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Congregationalism in Potton

The Congregational Church in the late 19th century with Minister F. C. Layton [X744/80]
The Congregational Church in the late 19th century with Minister F. C. Layton [X744/80]

The Congregational church is one of the older types of nonconformity; Congregationalists were known as Independents in the 17th and 18th centuries because they were – every meeting being independent of any outside influence. Responses to questionnaires before episcopal visitations to Potton in 1709 and 1720 mention two or three families of Independents and about five families of Presbyterians respectively, forerunners of the later Potton Congregationalists.

The Congregational meeting in Potton was formed in 1846 and Potton Congregational Church had its first service in July 1848; a certificate registering the building for public worship was filled out by its minister, Frederick Basden in October 1849 [ABN1/2, ABN2/433]. The building was registered for marriages on 12th May 1850. The building stood at the rear of 8 and 10 Sun Street. The church first account book [Z771/9/1] gives an account of the formation of the meeting: “During the Ministration of the Revd. Richard Whittingham for upwards of 38 years in this Town [1806-1845] the principal part of the Inhabitants attended the Parish Church: after his decease it was considered desirable by several who used to attend on his ministry, and others who used to attend at dissenting places of Worship out of Potton, to procure a Gospel Ministry on the Voluntary Principle; when after some preliminary meetings for that purpose were held, a Committee was formed, and an Estate purchased comprising a House for a resident Minister and a convenient plot of ground to build a Chapel upon”.

“Trustees were appointed and subscriptions made for money to pay the purchase, and to defray the expenses in building a Chapel. On the eight day of October in the year of our Lord One Thousand eight hundred and forty seven, the two principal corner stones in front of the Chapel were laid: the one on the north by George Game Day Esquire of Saint Ives in the County of Huntingdon, and the one on the south by Potto Brown Esquire of Houghton in the said County”.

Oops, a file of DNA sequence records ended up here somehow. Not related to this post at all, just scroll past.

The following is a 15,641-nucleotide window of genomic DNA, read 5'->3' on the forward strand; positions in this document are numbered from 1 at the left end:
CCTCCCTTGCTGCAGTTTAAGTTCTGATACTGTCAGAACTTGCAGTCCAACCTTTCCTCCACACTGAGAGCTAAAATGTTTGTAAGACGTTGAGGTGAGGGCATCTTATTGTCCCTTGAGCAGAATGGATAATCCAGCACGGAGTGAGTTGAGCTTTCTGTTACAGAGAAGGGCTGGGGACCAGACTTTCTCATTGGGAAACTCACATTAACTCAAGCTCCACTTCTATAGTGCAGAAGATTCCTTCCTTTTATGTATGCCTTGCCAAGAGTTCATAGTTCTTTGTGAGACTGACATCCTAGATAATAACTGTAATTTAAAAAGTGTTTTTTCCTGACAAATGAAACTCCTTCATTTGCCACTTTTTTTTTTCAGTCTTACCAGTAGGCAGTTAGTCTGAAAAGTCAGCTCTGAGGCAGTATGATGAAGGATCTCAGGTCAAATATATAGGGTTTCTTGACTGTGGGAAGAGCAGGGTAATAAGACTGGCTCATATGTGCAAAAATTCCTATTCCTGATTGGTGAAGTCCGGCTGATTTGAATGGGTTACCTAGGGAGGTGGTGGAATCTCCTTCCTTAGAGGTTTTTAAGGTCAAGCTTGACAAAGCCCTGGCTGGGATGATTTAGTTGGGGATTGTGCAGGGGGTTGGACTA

“The Chapel was opened for Divine service on the fourth day of July One thousand eight hundred and forty eight; when the Revd. Dr. Harris, Theological Tutor at Cheshunt College, preached in the morning and the Revd. Joseph Sertain of Brighton in the evening; to numerous and attentive congregations”.

“The purchase of the Estate was Three Hundred and fifty Pounds. The cost for building Chapel Nine Hundred and sixty Pounds making together the sum of Thirteen hundred and thirty Pounds”.

The first trustees were: Thomas Strickland, a brewer of Potton; James Shrosbery of Potton; Charles Bond of Potton; James Judd of Potton; John Edwards of Potton; John Claydon of Potton; John Tyler of Potton; John Paine of Potton; Thomas Smith of Sutton and William Cooper of Sutton.

On Sunday 30th March 1851 a census of all churches, chapels and preaching-houses of every denomination was undertaken in England and Wales. The local results were published by Bedfordshire Historical Records Society in 1975 as Volume 54, edited by D. W. Bushby. The return for the Potton Congregational church was completed by Frederick Basden. The building had 50 free sittings and 232 others. The figures for services were as follows:

  • Morning: 152 general congregation; 129 Sunday scholars;
  • Afternoon: 210 general congregation; 129 Sunday scholars;
  • Evening: 261 general congregation

Basden commented: “The evening’s congregation considerably below average”.

The church was renovated in 1899 and a new Sunday School built in 1903 and opened in 1904 [Z771/1/2]. The chapel had a manse in which the minister lived and this underwent alterations in the early 1920s and again later in the decade [Z771/9 and 14]. In the early 1930s Charles Hutchinson of 4 Bull Street, builder, offered to buy the manse for £75 with a view to demolishing it, which he did in 1932 [Z771/4/17-20]. At this time one of the deacons was tanner F. W. Braybrooks of 24 Royston Street. In 1972 the United reformed Church was created by a coming together of the Congregational Church in England and Wales and the Presbyterian Church of England.

The interior of the Congregational church before 1899 [X771/84]
The interior of the Congregational church before 1899 [X771/84]

The chapel closed in 1987 and the majority of its records transferred to Bedfordshire & Luton Archives & Records Service [Z771]. Following its closure the building became a Sports Centre, the owners of which emigrated to Australia in 2005. The archives comprise the following classes each of which has a varying number of individual records:

  • Z771/1: church minute and record books: 1850-1986;
  • Z771/2: deacons’ meeting minute books: 1930-1944;
  • Z771/3: church engagement diaries: 1941-1984;
  • Z771/4: chapel fabric and buildings: 1903-1960;
  • Z771/5: agreements, insurance and appointments of trustees: 1892-1955;
  • Z771/6: general correspondence: 1904-1986;
  • Z771/7: church newsletters: 1955-1986;
  • Z771/8: church rolls: 1848-1936;
  • Z771/9: account books and ledgers: 1846-1923;
  • Z771/10: statements of account: 1892-1959;
  • Z771/11: cash and cash analysis books: 1911-1970;
  • Z771/12: receipted bills: 1919-1973;
  • Z771/13: posters, leaflets and centenary history: 1899-1961;
  • Z771/14: photographs: c.1890-1900;
  • Z771/15: miscellaneous records: 1834-1919.